Lots of wildebeest on the plains around our camps, big crossing to the Mara Triangle this morning, the last few days we had daily crossings. From Musiara airstrip to Rhino ridge is covered with wildebeest quite a few on paradise plains too, they are moving towards the crossing sites on a daily basis. Images are from Jacob Lelesara Guide Governors Camp Collection, until tomorrow, Ariana
The wildebeest migration heading into the Mara Triangle - Image by Jacob Lelesara
Morning Carel, there are big crossings of the Sand and Mara rivers. Our guests are having great sightings of lion, cheetah and leopard all taking advantage of the herds, lots of "interaction"
big herds / numbers in the reserve now. There are plenty of wildebeest and zebra in Naboisho as well, but not the main bulk yet and because of that, Naboisho is full of elephants getting away from the wildebeest, so a good time to be here, the best of both worlds, keep well Zarek
Front-end, some good numbers crossed from the Mara Triangle into the Musiara marsh area, good news for the marsh pride with their new cubs, so finally the herds are where they should be and right on time. At the Kogatende area things are still busy, some regular crossings at crossing point number 4 in-front of Lemala Mara and 7&8 in-front of Sayari. A little rain in the Mara so the herds should stay there for a while. The new grass expected at Lamai and Kuria (Serengeti) should result in some crossings back and forth in a few weeks from now. See some zebra crossing picture, thank you Ariana at Governors!
Zebra crossing the Mara River - Image by Ariana Grammaticas
Front-end update - So yesterday there were thousands around the Lookout Hill area and crossing here. They looked to be moving northwards, this morning we saw a very big crossing of wildebeest at the main crossing area on Paradise Plain close to Governors Camp incredible - Jacob Lelesara Governors Camp Guide
Big crossing of wildebeest at the main crossing area - Image by Jacob Lelesara
Some really good crossings the last few days, we have received some good footage from our guides on the ground, thanks Mashine, "clients are happy". I would say that there is a good month ahead in the Masai Mara with some crossings back and forth, there should be some movement from the Mara Triangle towards Musiara Swamp and the Governors Camps area and then further towards the east - the Mara Talek River confluence should be the place to be in a month from now - hope you all get to see them soon!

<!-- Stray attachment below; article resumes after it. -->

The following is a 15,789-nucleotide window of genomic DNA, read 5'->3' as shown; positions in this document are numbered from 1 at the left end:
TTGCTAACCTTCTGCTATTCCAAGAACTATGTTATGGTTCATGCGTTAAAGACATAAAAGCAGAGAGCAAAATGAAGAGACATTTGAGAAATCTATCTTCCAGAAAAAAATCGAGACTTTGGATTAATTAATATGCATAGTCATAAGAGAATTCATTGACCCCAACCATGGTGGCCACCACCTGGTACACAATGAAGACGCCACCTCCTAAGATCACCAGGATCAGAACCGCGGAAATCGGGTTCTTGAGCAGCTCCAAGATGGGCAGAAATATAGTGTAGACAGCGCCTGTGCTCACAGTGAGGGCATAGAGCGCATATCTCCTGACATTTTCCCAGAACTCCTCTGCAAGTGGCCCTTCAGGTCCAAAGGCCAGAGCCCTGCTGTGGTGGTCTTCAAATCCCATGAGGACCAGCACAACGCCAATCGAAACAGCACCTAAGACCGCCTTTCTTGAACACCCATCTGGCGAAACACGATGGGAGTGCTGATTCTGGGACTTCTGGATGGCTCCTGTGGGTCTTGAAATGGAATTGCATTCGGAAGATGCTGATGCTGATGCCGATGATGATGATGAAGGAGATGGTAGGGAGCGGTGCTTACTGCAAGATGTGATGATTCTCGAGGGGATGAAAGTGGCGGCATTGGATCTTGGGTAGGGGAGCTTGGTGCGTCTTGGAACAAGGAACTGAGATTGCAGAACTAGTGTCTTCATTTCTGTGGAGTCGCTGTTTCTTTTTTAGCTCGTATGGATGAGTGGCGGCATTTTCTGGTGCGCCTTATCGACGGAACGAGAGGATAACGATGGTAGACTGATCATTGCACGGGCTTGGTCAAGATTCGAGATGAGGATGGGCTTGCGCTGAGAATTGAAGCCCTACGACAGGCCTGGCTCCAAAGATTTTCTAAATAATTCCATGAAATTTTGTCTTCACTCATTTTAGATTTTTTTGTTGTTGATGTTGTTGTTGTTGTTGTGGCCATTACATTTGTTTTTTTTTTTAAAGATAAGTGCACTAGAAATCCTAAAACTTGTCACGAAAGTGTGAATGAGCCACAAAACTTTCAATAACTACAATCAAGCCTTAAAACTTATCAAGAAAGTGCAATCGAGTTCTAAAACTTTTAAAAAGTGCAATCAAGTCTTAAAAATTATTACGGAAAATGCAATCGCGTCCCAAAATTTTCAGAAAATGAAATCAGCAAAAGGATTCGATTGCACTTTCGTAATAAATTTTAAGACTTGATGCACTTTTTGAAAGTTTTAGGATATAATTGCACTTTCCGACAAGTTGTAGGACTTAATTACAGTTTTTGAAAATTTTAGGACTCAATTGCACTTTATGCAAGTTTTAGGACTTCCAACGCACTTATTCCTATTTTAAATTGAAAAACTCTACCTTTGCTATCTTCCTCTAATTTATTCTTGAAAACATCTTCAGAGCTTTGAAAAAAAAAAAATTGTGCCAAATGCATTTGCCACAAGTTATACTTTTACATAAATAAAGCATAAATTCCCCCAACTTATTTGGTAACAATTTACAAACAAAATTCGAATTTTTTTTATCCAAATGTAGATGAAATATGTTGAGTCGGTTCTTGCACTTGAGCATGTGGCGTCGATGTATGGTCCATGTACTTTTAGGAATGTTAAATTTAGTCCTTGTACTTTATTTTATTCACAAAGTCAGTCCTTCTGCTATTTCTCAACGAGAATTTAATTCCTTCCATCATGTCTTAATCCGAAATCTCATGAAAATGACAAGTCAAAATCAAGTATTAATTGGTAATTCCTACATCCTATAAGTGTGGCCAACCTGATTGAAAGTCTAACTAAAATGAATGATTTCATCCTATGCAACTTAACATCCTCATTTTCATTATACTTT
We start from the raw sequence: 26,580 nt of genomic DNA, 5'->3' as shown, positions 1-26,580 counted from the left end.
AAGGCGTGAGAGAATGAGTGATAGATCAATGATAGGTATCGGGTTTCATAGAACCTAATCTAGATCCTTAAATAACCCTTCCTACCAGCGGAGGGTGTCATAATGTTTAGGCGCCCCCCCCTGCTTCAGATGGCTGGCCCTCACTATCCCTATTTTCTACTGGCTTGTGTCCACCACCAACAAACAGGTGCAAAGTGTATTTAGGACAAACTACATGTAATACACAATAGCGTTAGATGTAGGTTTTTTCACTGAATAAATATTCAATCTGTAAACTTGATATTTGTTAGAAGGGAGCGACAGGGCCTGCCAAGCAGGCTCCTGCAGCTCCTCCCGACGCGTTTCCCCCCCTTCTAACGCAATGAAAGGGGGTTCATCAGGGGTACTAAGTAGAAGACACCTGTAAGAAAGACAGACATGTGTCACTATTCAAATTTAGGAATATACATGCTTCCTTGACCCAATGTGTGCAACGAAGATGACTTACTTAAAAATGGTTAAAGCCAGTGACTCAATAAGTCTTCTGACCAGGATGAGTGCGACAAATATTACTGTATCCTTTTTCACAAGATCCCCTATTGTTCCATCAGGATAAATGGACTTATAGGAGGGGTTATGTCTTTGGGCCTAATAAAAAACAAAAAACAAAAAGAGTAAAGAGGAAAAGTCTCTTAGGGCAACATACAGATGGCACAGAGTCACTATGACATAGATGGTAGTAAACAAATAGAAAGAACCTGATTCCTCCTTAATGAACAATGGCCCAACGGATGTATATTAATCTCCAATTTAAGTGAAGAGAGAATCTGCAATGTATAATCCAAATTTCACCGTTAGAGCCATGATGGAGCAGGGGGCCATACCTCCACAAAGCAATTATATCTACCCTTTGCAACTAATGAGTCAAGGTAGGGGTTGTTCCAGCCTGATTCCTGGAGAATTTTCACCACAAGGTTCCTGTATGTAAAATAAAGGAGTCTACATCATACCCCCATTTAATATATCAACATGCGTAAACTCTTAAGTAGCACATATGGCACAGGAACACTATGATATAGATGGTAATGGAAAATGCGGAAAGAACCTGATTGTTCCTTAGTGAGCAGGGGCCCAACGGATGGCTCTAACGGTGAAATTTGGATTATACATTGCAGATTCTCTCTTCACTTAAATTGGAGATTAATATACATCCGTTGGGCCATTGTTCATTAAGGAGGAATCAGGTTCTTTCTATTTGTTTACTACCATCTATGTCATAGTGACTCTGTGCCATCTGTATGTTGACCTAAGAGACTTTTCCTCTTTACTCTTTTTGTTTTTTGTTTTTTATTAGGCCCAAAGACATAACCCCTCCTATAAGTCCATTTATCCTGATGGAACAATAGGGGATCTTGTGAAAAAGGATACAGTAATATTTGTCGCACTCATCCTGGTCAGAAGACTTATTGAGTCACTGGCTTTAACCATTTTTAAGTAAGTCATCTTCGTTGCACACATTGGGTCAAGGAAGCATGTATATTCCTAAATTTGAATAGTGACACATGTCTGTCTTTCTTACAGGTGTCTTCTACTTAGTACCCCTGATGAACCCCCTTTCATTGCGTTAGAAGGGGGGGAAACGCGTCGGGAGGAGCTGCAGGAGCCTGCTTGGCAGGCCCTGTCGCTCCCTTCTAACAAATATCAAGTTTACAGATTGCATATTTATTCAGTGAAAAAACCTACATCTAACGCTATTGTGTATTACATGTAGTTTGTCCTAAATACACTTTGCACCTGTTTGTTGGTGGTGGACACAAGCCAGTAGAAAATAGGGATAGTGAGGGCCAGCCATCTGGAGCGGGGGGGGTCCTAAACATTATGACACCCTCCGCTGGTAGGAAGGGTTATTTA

Carel - Discover Africa
The wildebeest migration at the Mara - Talek River confluence - Video by Carel Verhoef
Latest migration news from Patrick Reynolds Governors Il Moran Camp Manager "many Wildebeest are building up near Look out hill and on the Burrangat plains, seems a crossing could be eminent on the Talek River. There are the Wildebeest that crossed in late June, some big herds of wildebeest are seen coming in towards the sand river." so a good few weeks ahead and we have 1 or 2 rooms available for your clients Carel.
Ariana Governors' Camp Collection
The wildebeest migration at Look Out Hill - Image by Ariana Grammaticas
Morning Carel - we were near crossing 5 yesterday when a cloud of dust near the river bank attracted me. When I got there I was in time to see the last few wildebeest climbing out the bank from what was a large crossing (pic 259) There were still a few hundred left on the right bank. About 30 seconds later a whole group of younger wildebeest decided to return and we had a very interesting sighting of them hurtling back across the river. Then there was another lull and the remainder crossed onto the left bank - Veronica Lemala Camps
The wildebeest migration crossing the Mara River at crossing point five - Image by Veronica Otter
We have been continuing to see big river crossings over the last few days, it seems that the big spearhead of wildebeest that came from Serengeti have swung back away from our areas for now towards the Mara Triangle, we have resident wildebeest on the plains. I will send you some photos. We are expecting a good month or two in the Mara!